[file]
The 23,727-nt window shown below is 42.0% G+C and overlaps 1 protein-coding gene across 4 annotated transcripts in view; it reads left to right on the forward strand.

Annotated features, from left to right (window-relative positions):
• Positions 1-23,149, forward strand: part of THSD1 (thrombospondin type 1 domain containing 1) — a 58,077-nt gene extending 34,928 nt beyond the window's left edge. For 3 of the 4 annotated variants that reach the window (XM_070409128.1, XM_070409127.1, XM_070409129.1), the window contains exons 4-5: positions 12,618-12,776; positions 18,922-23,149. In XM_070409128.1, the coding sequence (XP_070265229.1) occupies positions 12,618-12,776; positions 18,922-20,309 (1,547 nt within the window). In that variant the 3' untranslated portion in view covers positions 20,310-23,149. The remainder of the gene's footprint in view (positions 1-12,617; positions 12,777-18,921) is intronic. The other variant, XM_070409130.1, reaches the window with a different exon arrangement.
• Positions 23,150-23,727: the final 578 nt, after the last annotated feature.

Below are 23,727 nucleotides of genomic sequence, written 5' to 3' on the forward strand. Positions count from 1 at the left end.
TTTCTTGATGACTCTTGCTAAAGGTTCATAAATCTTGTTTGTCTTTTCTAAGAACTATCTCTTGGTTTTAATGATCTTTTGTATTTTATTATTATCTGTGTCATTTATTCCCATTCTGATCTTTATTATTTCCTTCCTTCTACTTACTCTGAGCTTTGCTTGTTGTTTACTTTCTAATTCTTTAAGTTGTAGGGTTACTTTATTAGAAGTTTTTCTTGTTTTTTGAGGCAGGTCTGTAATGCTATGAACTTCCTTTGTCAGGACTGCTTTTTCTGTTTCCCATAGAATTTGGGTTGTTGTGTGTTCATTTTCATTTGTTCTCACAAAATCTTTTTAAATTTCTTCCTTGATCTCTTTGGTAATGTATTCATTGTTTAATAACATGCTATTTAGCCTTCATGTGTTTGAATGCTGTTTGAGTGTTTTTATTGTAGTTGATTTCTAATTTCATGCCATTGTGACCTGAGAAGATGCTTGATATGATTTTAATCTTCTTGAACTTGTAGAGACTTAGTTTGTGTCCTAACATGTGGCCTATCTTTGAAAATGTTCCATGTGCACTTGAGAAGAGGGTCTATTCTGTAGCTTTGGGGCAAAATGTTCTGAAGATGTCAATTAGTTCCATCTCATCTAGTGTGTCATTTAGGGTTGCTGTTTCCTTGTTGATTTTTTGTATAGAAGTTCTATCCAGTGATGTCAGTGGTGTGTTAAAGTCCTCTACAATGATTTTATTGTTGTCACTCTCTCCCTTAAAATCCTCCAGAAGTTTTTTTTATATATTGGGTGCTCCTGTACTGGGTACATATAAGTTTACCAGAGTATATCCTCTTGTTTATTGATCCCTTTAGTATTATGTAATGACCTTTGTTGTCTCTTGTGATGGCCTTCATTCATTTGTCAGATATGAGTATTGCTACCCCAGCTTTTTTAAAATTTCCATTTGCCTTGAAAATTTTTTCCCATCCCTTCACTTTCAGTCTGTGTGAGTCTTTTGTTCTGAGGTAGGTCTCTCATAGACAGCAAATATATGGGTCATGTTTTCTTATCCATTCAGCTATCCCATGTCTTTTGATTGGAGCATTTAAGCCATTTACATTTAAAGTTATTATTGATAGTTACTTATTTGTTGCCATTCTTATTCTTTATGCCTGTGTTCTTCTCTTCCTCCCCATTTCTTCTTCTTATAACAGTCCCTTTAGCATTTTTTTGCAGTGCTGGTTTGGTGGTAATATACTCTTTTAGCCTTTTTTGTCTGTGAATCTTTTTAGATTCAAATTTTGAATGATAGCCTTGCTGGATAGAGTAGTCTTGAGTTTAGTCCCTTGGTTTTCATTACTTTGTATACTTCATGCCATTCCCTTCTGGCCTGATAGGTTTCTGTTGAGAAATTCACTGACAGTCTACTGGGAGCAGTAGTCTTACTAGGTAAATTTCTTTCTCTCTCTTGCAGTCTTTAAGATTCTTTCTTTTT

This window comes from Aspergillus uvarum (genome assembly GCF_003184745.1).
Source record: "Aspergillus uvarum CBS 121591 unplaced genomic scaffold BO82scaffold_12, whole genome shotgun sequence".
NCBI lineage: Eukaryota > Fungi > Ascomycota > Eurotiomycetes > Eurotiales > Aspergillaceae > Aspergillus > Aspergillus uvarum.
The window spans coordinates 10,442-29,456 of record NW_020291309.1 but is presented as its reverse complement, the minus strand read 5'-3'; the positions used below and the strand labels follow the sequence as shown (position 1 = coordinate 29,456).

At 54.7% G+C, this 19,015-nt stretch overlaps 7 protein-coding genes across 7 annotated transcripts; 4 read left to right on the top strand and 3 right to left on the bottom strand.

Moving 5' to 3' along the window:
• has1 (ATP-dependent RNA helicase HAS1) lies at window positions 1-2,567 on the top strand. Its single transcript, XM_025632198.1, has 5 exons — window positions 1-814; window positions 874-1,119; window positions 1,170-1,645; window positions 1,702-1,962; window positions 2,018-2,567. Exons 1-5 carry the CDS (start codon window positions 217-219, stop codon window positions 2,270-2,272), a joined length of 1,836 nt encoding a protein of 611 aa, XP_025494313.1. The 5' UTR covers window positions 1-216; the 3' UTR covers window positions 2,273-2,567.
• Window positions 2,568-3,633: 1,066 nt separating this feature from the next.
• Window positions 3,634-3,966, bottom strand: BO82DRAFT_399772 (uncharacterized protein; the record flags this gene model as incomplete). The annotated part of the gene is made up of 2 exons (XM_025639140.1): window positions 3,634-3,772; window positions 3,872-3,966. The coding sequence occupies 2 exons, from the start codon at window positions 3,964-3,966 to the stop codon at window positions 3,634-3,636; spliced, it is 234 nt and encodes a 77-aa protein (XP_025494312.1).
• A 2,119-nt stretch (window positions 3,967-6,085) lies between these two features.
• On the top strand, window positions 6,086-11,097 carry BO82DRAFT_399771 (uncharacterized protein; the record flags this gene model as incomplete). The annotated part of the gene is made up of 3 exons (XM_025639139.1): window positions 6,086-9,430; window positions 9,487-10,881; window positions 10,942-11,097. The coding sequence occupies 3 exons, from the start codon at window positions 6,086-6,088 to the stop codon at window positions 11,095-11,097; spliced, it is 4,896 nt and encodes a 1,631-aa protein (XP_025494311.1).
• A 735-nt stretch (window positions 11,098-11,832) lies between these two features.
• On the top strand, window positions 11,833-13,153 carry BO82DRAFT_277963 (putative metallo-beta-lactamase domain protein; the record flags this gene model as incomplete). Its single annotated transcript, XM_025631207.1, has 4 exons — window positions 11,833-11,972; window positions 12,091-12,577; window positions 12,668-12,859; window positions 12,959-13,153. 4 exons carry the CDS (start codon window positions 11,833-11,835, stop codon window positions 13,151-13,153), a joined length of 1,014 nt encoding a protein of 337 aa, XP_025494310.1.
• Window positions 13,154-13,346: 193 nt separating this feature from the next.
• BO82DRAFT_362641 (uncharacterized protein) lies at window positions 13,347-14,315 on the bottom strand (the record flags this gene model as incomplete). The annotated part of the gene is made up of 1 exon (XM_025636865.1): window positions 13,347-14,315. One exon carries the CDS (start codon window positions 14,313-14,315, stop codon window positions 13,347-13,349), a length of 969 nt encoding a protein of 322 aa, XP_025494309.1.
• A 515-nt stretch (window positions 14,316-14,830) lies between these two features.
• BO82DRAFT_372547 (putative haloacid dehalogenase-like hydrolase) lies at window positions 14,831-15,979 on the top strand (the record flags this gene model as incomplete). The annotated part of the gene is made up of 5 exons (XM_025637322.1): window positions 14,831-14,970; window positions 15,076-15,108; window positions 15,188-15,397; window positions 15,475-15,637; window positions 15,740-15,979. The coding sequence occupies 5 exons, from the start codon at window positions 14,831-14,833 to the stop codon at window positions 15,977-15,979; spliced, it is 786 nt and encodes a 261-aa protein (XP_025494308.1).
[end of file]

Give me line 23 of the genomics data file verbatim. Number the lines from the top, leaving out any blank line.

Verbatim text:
• BO82DRAFT_372547 (putative haloacid dehalogenase-like hydrolase) lies at window positions 14,831-15,979 on the top strand (the record flags this gene model as incomplete). The annotated part of the gene is made up of 5 exons (XM_025637322.1): window positions 14,831-14,970; window positions 15,076-15,108; window positions 15,188-15,397; window positions 15,475-15,637; window positions 15,740-15,979. The coding sequence occupies 5 exons, from the start codon at window positions 14,831-14,833 to the stop codon at window positions 15,977-15,979; spliced, it is 786 nt and encodes a 261-aa protein (XP_025494308.1).